Presentation on theme: "A 3-hour Tour Ok, so not quite 3 hours – just a (VERY BRIEF) – History of Psychology."— Presentation transcript:
A 3-hour Tour Ok, so not quite 3 hours – just a (VERY BRIEF) – History of Psychology
First things first... What is psychology? The scientific study of behavior & mental processes Science: making verifiable, objective predictions Behavior: observable acts Mental Processes: storing, recalling, using info/feelings How is it different from other social sciences? Focus on individual behavior Where did it come from? Philosophy Physiology Psychology is born (roughly) in 1879
Historical Origins of ψ from Philosophy Rene Descartes (1596 – 1650)
Historical Origins of ψ from Philosophy Rene Descartes Beliefs Rationalist: True knowledge comes through reasoning Nativist: Heredity provides individuals with inborn knowledge and abilities and we use this to reason We are to doubt everything – that’s the only way we can be certain about anything I think, therefore I am.
Historical Origins of ψ from Philosophy John Locke (1632 – 1704)
Historical Origins of ψ from Philosophy John Locke Saw the mind as receptive and passive, with its main goal as sensing and perceiving Tabula rasa – we are born as a blank slate, everything we know is learned This is in direct contrast to the rationalist Descartes
Psychology Becomes More Scientific Hermann Helmholtz (1821 – 1894)
Psychology Becomes More Scientific Hermann Helmholtz He was a mechanist – he believed that everything can be understood with basic physical and chemical principles He pushed for the need to test and demonstrate things.
Psychology Becomes More Scientific Gustav Fechner (1801 – 1887)
Psychology Becomes More Scientific Gustav Fechner Psychophysics – he pushed to investigate the relationship between the physical world and our conscious psychological world He thought it possible to measure the perceived as well as the physical intensities of sensory stimuli and to determine a mathematical relationship Just noticeable difference (JND) approach
The Father of Psychology Wilhelm Wundt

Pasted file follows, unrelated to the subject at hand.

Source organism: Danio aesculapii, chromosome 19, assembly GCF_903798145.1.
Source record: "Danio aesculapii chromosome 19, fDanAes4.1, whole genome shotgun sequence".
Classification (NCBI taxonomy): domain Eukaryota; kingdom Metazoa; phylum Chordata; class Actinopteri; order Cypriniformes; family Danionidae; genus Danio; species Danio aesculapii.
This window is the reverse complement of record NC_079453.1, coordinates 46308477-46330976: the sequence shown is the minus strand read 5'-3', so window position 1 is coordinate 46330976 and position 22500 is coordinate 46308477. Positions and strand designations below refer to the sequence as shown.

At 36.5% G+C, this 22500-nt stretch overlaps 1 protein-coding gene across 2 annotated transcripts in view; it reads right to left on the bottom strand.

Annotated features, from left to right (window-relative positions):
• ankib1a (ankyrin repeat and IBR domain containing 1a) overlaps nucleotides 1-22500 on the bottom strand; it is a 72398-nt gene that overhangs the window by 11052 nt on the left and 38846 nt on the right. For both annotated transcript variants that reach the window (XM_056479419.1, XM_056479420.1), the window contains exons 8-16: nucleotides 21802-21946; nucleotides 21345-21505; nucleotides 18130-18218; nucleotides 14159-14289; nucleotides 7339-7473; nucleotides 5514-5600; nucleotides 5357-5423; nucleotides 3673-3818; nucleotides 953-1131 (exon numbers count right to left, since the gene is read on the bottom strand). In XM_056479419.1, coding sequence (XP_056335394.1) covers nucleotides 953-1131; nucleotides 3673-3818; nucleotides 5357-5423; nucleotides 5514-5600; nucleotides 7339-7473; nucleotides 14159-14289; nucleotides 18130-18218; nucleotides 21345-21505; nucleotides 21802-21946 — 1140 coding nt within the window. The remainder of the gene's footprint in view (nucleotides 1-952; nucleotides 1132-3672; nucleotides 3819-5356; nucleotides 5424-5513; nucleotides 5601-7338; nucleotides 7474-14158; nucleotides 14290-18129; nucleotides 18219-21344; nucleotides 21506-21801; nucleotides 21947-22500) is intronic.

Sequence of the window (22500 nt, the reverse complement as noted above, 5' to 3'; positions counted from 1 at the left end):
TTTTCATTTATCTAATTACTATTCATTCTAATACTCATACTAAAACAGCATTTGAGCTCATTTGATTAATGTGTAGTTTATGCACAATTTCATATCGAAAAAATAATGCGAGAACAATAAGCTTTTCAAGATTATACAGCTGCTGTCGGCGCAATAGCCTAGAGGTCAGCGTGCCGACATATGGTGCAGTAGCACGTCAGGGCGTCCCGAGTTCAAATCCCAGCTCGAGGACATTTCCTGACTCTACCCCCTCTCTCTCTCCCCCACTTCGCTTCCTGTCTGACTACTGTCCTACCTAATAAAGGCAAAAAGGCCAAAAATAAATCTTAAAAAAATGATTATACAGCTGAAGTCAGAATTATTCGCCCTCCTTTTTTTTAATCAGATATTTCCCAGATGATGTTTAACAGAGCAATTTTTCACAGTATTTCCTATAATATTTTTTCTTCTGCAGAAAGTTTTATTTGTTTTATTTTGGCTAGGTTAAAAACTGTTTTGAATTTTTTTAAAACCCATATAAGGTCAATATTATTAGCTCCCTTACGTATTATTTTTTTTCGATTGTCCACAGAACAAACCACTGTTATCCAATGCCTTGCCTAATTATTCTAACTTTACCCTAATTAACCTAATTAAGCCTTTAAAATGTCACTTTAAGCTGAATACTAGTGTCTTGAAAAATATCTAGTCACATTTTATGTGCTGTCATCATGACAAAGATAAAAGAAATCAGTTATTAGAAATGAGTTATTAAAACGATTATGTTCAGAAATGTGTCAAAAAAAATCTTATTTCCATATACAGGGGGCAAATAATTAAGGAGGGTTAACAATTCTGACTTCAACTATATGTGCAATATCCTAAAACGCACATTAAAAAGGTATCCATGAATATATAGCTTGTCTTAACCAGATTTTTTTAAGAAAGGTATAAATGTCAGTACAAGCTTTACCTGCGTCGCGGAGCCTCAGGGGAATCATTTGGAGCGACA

The Father of Psychology Wilhelm Wundt 1 st ψ lab (1879) University of Leipzig, Germany Focus on consciousness Find basic elements of conscious processes Discover how elements (sensations and feelings) are connected Specify laws of connection Introspection Self-observation: ‘seeing’ mental processes in immediate experience
The First Schools of ψ Structuralism Lots of work on sensation & perception and breaking those down into minute detail Three basic mental elements Images, feelings & sensations Titchner Found 43,000 elements associated with sensory experiences 30,000 associated with visual 11,000 associated with auditory 4 associated with taste (was correct with this one)
The First Schools of ψ Functionalism Focus on adaptation Applying Darwin’s theory of natural selection to mental processes William James Stream of consciousness Consciousness is personal/selective, continuous (can’t be ‘cut up’ for analysis), and constantly changing Structuralism was foolish to search for common elements to all minds
The First Schools of ψ Behaviorism Focus on observable behavior J. B. Watson Felt that the main goal of psychology should be the prediction and control of behavior Stimulus-response theory We respond to stimuli with our behavior, not thoughts Pavlov’s dog studies Reinforcement for behavior If our behavior produces rewarding consequences, then we will do it again
Subsequent Schools of ψ Gestalt psychology Wholes vs. multiple individual elements You shouldn’t dissect an experience into separate elements to discover truths – instead, look at the ‘whole’ Max Wertheimer Phi phenomenon
Subsequent Schools of ψ Freud’s Psychodynamic Theory Conscious vs. unconscious conflicts Unconscious: motivations and memories of which we are not aware Mental illness arises from being overwhelmed by which of these is ‘in control’ Psychoanalysis as therapy: tell me about your childhood….
Today’s Theoretical Perspectives Behavioral Observable S-R relationship Psychodynamic Unconscious forces motivating behavior Humanistic Self-actualization, free will Cognitive Thought processes Psychobiological Genes, brain function Evolutionary
So what is it you do? Basic vs. applied Areas of psychology: Developmental Personality Clinical Cognitive Social Experimental/biological Quantitative